The first time I ever traveled abroad was my trip to Paris with my sister when I was eighteen years old. We stayed in a cheap hotel in St. Germain, ate only prix-fixe menus in the Latin Quarter, spent too many euros buying trinkets in the souvenir shops across from Notre Dame, and visited every monument and museum in the city wearing berets and neckerchiefs. Total tourists.

I knew after that trip that I wanted to see the world. Not just the glamorous places, but the entire world.  I wanted to see it not as a tourist, but as a traveler.

Now, ten years since that first trip abroad, I spend only a few weeks a year actually in my apartment in New York City. The other days are passed in transit, or exploring wherever it is I happen to be in the world. What I have learned in ten years of wandering the globe is the difference between a tourist and a traveler, and the difference between saying “I need a vacation” and “I want to travel.”

I often meet people who say they want to travel – then they come back from their trip and tell me the reasons they didn’t like the place they went.

No one spoke English! 

They don’t serve drinks cold!

It was so confusing to get around!

The hotel room was tiny!

These are all actual complaints I have heard from friends and family upon their return from Europe or Asia. I have to question them – “Is that why you went? To speak English, drink a cold coca cola, know your way around, and stay in a spacious accommodation?”

Because you could have done that at home. That’s not traveling!

Another common complaint is “the locals were so rude to us tourists!”

So don’t be a tourist then. Tourists expect everyone to be like them and when they’re not they get impatient and frustrated. Travelers relish when absolutely no one is like them, and take the opportunity to learn.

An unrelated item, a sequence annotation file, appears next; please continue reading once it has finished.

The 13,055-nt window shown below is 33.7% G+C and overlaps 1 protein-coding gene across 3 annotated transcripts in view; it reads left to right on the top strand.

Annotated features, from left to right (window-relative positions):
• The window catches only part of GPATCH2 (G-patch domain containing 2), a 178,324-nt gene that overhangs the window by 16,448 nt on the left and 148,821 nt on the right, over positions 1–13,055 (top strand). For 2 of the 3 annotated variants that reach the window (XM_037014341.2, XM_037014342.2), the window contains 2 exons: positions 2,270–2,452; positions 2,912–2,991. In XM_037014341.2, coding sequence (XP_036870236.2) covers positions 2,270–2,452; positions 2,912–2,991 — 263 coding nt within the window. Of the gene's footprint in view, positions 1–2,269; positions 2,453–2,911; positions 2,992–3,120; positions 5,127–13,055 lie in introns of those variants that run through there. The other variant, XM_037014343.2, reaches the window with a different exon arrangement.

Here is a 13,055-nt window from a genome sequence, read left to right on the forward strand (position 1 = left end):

Vacation to most people means comfort, relaxation, luxuries. In my experience, true traveling isn’t any of those things. Traveling is challenging, traveling is messy. To truly explore and experience a place, you need to reach outside your comfort zone. Every culture has different social norms and standards, so if you spend your whole trip trying to find things that match up with the comforts of home – you should have just stayed home.

I would not have seen much of Jaipur by spending all my time in our luxurious suite at the Oberoi. We quickly befriended our driver, Girwar, who went rogue from the hotel’s suggested tour and took us to the ancient temple where his father-in-law was preparing for a special celebration that night. There, sitting on the stone floor cross legged I received my first Hindu-blessing and observed as the devout group of men prepared their altar and temple for the evening’s festivities. That was Rajasthan!

I’m not saying there is anything wrong with vacationing. I have been places where I am nothing but a tourist and spend all day relaxing somewhere with a drink in hand, but I plan it that way and choose the destinations accordingly – Grand Cayman, The Maldives, Disney World. Those places will require very little effort from you to have a good time.

If you say you want to go on a trip, then you have to be in the mindset of a traveler, and that means going outside what’s comfortable. You have to be willing to do things the “at home” version of you wouldn’t do.

To truly be a traveler is to take risks. It’s the willingness to go into something you know you might not like or have never tried. It’s asking questions and going a step further. It takes a true desire to learn, experience, and empathize. While I wish I could say it will always be easy and wonderful once you try, and you will fall in love with everywhere you go, but that’s just not the case.